I think the broader public is still very skeptical. It's much harder to sit down with the public -- we don't run an ad saying: "Hey, we're really good guys. Look what we just did on overdraft fees." That's a very hard conversation to have in a 30-second or 60-second ad.
So, you really need to be able to engage people in more substantive conversations about: "Okay, we get it. We've done plenty of reflection on the company and where we've been, but let me explain to you what we've done that has had a positive impact on communities." ... That's a longer conversation than a sound bite, but when you can have that conversation I think the attitudes do begin to change. But we're not naive. This is going to be a long road to restore reputation.
3p: Well, now that you have the platform, would you like to share some projects that Bank of America is working on that folks in the broader public may be surprised to learn about?
AP: The one that jumps up for me is overdraft fees. It's a little inside baseball: Our company went way beyond the new regulations around overdraft fees. So, if you went and used your debit card and you don't have money in your account, the transaction will be declined.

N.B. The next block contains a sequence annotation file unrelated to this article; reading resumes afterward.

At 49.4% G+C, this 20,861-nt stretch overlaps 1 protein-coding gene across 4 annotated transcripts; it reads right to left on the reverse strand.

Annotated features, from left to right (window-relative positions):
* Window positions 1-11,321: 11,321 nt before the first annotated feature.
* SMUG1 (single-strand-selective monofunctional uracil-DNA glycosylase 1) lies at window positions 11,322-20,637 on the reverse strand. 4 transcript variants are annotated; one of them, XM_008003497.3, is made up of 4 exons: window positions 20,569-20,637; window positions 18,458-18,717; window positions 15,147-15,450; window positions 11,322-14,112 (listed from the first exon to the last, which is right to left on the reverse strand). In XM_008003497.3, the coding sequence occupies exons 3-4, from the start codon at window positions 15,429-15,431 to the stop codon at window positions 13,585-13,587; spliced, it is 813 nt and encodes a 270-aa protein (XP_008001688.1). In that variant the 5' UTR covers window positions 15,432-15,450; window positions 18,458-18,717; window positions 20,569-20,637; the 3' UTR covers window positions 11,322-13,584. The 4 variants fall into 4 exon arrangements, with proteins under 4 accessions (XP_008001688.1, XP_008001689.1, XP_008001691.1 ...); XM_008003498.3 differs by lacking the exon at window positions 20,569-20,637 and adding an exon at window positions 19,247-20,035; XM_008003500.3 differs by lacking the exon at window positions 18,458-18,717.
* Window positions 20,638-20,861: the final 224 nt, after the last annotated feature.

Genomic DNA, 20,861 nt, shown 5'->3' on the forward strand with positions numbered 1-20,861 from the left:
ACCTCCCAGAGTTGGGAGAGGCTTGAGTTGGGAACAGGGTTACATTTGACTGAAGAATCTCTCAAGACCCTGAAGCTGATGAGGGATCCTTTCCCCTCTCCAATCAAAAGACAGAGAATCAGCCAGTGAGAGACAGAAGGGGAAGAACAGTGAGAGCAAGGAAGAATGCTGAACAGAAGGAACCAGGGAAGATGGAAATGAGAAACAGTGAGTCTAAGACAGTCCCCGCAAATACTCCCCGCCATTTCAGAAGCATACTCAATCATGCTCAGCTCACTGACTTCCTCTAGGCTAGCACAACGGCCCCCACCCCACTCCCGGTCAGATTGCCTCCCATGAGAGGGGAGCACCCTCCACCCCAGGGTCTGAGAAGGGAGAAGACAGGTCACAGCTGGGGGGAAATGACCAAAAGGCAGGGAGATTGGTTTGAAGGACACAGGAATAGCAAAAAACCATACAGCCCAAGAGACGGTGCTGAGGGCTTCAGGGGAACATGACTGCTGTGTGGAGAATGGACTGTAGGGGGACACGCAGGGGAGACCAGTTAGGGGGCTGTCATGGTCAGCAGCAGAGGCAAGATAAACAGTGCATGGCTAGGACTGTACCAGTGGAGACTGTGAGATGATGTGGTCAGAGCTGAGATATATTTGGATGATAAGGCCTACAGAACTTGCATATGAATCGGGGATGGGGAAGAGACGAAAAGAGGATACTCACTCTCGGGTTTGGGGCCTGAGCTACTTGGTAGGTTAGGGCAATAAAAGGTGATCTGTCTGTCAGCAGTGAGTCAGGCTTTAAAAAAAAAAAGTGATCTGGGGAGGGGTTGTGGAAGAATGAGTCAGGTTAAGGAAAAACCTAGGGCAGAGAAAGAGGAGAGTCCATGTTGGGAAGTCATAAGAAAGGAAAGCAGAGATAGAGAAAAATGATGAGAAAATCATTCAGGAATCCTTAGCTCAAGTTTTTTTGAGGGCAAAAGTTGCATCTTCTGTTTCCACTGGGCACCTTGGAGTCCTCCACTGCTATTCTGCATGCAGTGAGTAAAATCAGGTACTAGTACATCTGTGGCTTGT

So, we shut down what was really a spigot of fees. Now, consumer advocates applauded us and thought it was fabulous; regulators thought it was fabulous: "Oh, you did something that really protected customers. You really put your customer above profits. That's really good."
But the public at large doesn't really know. You have to be really following the industry to know that little nuance -- and that's what's hard. There are things that are happening that are very meaningful that are still not widely known.
3p: It's interesting you say that because I know there has been a lot of regulatory pressure surrounding overdraft fees in recent years. Was that move in direct response to this regulatory pressure, or was it something the company wanted to do for its customers due to this greater integration of CSR into core business operations?
AP: It's a great question. There was regulation that was changing the way [overdrafts work], so that you would have to opt in. What we said is that we're not even going to try to get you to opt in. We're going to go beyond what the regulation calls for. We're just going to say, "You're not going to be permitted to spend money you don't have with your debit card." Period.